After the final notes of day two of the Bamboozle Festival had been played by the likes of My Chemical Romance and Foo Fighters, the fun was only beginning in Asbury Park. Those concert patrons looking to continue the party headed over to The Press Room for a double shot of blues rock served up by the likes of “Little Jimmy” Lawroski and the Tangiers Blues Band, a knockout combination which served up fiery guitar solos and tight grooves to a receptive crowd.
Leading off the night was thirteen-year-old “Little Jimmy” Lawroski and his backing band. The group tore through such classic as Wild Cherry’s 1976 “Play That Funky Music” and The Allman Brothers Band’s “Whipping Post.” Little Jimmy left witnesses in awe with a Jimi Hendrix-esque take on “Little Wing,” pulling double duty with a vocal performance as impressive as his fret-work.
To say Lawroski’s talent belies his age would be a massive understatement. The guitarist, who was recently nominated for “Best Jam/Groove Band” and “Top Guitarist” at the Asbury Music Awards, recalls to mind the meteoric ascent of the man who currently plays “Whipping Post” for a living, slide guitar maestro Derek Trucks.
Trucks famously began playing with the Allman Brothers Band when he was just a boy of about Little Jimmy’s age. While there is no crystal ball for us to look into, it is a decent bet that we’ll be hearing about “Little Jimmy” for a long time.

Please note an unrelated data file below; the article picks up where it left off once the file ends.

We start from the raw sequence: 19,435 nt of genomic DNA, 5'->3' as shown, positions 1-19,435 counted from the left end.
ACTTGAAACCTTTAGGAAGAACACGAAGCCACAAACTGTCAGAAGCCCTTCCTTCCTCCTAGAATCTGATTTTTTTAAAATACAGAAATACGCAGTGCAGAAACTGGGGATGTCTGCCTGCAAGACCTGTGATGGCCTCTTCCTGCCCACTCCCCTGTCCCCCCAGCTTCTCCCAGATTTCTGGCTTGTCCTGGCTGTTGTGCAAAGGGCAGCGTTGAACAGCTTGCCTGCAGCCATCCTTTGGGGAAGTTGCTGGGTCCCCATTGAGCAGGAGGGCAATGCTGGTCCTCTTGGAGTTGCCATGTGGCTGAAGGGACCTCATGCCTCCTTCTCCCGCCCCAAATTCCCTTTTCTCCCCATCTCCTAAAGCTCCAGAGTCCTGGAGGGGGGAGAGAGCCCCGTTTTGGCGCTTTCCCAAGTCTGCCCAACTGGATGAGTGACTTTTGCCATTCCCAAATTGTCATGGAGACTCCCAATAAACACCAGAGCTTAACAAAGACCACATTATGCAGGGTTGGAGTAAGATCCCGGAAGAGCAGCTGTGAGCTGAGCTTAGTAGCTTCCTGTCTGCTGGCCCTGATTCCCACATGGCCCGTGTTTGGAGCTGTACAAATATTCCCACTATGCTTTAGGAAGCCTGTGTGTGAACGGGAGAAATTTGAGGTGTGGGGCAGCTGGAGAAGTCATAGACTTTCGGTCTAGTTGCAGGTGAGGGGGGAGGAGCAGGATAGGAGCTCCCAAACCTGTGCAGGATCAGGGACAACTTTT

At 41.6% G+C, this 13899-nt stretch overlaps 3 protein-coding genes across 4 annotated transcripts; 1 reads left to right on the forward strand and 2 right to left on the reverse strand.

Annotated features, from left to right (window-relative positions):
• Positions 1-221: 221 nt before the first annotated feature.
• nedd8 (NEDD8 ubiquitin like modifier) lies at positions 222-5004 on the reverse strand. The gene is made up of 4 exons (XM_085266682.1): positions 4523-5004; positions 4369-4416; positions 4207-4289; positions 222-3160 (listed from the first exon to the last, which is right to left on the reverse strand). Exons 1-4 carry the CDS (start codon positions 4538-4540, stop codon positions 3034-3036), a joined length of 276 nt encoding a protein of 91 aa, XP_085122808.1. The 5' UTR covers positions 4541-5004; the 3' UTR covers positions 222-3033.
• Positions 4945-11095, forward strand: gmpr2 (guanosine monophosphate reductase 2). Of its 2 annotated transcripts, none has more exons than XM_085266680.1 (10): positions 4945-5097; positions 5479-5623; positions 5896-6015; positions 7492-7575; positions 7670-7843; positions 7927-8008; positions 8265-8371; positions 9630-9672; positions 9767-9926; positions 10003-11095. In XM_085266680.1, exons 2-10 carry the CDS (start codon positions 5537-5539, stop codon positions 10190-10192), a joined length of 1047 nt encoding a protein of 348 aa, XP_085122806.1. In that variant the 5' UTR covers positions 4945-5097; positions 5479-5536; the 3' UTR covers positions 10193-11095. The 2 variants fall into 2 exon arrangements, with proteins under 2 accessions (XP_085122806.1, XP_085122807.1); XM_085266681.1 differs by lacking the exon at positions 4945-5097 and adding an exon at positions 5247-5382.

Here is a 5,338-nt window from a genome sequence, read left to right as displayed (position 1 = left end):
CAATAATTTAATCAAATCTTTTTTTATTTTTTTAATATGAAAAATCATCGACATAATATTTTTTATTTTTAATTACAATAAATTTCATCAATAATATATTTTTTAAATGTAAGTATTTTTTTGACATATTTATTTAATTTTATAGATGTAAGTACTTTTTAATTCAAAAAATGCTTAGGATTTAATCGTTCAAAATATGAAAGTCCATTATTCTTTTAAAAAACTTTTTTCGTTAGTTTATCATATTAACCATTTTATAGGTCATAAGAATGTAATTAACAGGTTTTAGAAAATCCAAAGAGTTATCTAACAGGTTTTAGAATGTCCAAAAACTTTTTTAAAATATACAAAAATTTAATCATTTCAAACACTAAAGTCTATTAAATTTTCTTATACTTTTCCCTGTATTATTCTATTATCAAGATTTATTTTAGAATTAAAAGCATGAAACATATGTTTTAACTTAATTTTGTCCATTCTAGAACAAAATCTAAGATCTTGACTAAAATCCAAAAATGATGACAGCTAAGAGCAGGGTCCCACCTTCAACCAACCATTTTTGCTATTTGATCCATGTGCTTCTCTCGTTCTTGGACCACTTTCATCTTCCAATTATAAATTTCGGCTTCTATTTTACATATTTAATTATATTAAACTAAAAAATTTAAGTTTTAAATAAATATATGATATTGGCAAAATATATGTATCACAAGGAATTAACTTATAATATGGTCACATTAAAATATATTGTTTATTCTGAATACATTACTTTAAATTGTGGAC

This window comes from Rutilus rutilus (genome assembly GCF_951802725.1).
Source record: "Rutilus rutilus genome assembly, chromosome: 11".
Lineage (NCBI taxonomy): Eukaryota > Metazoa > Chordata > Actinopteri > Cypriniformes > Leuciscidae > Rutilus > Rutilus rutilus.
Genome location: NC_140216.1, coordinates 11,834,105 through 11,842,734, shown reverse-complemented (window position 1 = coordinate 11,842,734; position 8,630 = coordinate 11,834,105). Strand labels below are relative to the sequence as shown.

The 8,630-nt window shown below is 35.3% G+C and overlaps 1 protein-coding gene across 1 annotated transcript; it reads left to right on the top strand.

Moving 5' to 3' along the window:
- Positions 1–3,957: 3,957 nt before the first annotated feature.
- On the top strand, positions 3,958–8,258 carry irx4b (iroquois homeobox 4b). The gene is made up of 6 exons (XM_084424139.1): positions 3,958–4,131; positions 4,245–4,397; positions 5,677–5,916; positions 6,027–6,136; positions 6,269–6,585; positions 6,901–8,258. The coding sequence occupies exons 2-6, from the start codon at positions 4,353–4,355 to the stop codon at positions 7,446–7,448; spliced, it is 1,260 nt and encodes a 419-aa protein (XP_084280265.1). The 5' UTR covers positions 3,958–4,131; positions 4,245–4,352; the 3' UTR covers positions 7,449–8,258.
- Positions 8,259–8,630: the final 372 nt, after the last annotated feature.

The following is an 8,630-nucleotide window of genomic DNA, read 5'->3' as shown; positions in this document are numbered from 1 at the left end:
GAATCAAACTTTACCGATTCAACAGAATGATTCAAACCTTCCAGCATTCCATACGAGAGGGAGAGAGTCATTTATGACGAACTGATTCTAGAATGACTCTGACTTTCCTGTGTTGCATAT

Following “Little Jimmy” onto the stage was the Tangiers Blues Band (TBB), an outfit with an ever-rotating lineup and a predilection for down and dirty Blues-Rock. Formed in 1998 when guitarist Chris Scianni, drummer Dave Borla, and globe trotting photographer/harmonica maestro Danny Clinch (who patented fedora was hard to miss earlier in the evening while the man was on stage snapping what are sure to become definitive photos of the Foo Fighters) met one another and bonded over their love of Blues tunes, the group showcased their ability to provide the Delta treatment for any song in the book.
Lead by lead singer/or a pimp known only as “King,” the group trudged through a viscous version of the Buffalo Springfield classic “Mr. Soul” filed to the brim with extended pockets of improvisational jamming, and was followed by a rendition of “You Can’t Judge a Book by the Cover” that would have made Bo Diddley proud. “King” displayed true showmanship, quoting the “Love, love, love/I want your love” line from Lady Gaga’s “Bad Romance” within the tune – an odd juxtaposition to be sure, but one that worked nicely nonetheless. The front-man in furs and steal-toed boots wasn’t the only one who got creative as Scianni managed to squeeze in a teaser riff from the Allman Brothers Band’s “Jessica,” before the outfit fell into an inspired edition of “Iko Iko.”
Perhaps the most original reworking was TBB’s take on Talking Heads’ “Life During Wartime,” transforming the upbeat, funky, dance number, into a growling waffle stomper, instilling new life into the selection.
The group played long into the night, giving the patrons of The Press Room just the kind of after-party they were looking for. After all, nothing quite chases a shot of whiskey like the Blues.